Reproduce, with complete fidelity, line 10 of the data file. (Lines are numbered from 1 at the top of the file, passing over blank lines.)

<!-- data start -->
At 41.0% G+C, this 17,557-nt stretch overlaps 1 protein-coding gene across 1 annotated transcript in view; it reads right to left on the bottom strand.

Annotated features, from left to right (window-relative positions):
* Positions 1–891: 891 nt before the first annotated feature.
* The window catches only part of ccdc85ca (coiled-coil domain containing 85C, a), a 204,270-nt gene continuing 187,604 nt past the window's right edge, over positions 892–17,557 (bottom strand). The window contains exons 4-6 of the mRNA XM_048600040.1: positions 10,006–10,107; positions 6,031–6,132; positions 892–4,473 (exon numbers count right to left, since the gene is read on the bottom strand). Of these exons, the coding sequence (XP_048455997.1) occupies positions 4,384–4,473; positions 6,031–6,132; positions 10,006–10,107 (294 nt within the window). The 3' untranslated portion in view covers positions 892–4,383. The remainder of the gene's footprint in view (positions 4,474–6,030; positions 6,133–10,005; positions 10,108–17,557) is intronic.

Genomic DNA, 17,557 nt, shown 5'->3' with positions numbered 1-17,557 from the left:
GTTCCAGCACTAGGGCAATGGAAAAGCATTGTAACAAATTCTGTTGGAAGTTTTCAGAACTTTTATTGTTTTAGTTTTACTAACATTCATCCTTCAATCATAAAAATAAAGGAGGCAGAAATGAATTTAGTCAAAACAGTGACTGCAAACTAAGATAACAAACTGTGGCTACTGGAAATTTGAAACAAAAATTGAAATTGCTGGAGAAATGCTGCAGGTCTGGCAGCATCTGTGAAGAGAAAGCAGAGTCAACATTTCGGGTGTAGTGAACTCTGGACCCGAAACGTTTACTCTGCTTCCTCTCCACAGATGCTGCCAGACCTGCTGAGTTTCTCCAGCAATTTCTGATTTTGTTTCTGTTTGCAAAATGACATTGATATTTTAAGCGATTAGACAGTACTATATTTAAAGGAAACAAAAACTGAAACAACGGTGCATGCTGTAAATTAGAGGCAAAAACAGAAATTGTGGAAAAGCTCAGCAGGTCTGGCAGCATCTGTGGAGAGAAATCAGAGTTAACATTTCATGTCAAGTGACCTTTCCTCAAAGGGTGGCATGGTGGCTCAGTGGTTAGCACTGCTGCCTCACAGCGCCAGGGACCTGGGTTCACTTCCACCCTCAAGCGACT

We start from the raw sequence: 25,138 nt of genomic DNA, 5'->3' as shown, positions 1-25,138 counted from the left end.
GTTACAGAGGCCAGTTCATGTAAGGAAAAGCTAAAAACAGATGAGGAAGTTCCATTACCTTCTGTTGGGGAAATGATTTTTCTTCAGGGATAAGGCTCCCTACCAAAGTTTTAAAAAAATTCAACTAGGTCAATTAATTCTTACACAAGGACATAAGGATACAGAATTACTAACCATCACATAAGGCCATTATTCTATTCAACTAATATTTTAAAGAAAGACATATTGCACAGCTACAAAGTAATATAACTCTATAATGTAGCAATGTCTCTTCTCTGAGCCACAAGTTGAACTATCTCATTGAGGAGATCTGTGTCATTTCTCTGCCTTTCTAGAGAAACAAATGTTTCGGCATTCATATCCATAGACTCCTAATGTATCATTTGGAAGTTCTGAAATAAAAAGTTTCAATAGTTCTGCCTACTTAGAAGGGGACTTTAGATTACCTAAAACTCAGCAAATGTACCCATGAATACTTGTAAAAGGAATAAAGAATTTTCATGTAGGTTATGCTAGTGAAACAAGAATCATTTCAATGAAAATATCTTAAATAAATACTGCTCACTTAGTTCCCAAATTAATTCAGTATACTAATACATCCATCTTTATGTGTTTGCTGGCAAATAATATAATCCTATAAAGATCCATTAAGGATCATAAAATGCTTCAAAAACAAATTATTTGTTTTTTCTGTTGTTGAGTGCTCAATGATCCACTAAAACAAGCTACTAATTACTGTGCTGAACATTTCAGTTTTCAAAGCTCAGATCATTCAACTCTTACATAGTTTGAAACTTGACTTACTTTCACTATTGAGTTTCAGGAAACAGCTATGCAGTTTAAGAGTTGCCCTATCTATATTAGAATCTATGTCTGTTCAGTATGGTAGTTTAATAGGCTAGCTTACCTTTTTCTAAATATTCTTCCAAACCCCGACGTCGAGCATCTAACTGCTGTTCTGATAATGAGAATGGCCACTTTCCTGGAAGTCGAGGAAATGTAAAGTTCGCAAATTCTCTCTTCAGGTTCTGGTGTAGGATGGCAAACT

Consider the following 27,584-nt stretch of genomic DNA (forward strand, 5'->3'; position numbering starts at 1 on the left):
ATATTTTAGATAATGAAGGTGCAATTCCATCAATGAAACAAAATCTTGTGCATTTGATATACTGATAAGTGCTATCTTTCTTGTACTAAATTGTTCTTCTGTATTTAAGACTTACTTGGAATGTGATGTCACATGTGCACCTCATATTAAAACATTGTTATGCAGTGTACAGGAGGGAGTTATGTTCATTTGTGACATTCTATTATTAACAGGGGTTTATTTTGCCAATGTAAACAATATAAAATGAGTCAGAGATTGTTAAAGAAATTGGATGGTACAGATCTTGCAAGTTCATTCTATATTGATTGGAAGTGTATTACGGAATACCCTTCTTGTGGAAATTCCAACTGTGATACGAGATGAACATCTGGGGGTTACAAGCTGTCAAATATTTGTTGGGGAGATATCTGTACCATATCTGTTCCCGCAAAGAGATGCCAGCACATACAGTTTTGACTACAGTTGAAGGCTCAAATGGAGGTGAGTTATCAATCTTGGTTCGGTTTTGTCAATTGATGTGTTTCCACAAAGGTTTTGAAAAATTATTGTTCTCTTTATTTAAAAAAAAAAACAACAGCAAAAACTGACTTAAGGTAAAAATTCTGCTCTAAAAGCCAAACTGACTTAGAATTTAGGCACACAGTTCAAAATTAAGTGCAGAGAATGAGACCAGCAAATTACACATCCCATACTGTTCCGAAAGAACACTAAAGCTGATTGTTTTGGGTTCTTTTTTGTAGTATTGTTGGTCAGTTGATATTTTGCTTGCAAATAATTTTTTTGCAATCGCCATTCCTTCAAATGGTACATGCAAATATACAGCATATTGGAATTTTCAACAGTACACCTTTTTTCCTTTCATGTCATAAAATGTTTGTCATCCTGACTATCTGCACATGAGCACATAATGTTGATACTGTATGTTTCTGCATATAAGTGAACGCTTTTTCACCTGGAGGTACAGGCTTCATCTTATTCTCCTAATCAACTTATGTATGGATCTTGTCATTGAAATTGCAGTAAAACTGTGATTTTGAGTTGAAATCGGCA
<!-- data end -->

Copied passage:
ATATTTTAGATAATGAAGGTGCAATTCCATCAATGAAACAAAATCTTGTGCATTTGATATACTGATAAGTGCTATCTTTCTTGTACTAAATTGTTCTTCTGTATTTAAGACTTACTTGGAATGTGATGTCACATGTGCACCTCATATTAAAACATTGTTATGCAGTGTACAGGAGGGAGTTATGTTCATTTGTGACATTCTATTATTAACAGGGGTTTATTTTGCCAATGTAAACAATATAAAATGAGTCAGAGATTGTTAAAGAAATTGGATGGTACAGATCTTGCAAGTTCATTCTATATTGATTGGAAGTGTATTACGGAATACCCTTCTTGTGGAAATTCCAACTGTGATACGAGATGAACATCTGGGGGTTACAAGCTGTCAAATATTTGTTGGGGAGATATCTGTACCATATCTGTTCCCGCAAAGAGATGCCAGCACATACAGTTTTGACTACAGTTGAAGGCTCAAATGGAGGTGAGTTATCAATCTTGGTTCGGTTTTGTCAATTGATGTGTTTCCACAAAGGTTTTGAAAAATTATTGTTCTCTTTATTTAAAAAAAAAAACAACAGCAAAAACTGACTTAAGGTAAAAATTCTGCTCTAAAAGCCAAACTGACTTAGAATTTAGGCACACAGTTCAAAATTAAGTGCAGAGAATGAGACCAGCAAATTACACATCCCATACTGTTCCGAAAGAACACTAAAGCTGATTGTTTTGGGTTCTTTTTTGTAGTATTGTTGGTCAGTTGATATTTTGCTTGCAAATAATTTTTTTGCAATCGCCATTCCTTCAAATGGTACATGCAAATATACAGCATATTGGAATTTTCAACAGTACACCTTTTTTCCTTTCATGTCATAAAATGTTTGTCATCCTGACTATCTGCACATGAGCACATAATGTTGATACTGTATGTTTCTGCATATAAGTGAACGCTTTTTCACCTGGAGGTACAGGCTTCATCTTATTCTCCTAATCAACTTATGTATGGATCTTGTCATTGAAATTGCAGTAAAACTGTGATTTTGAGTTGAAATCGGCA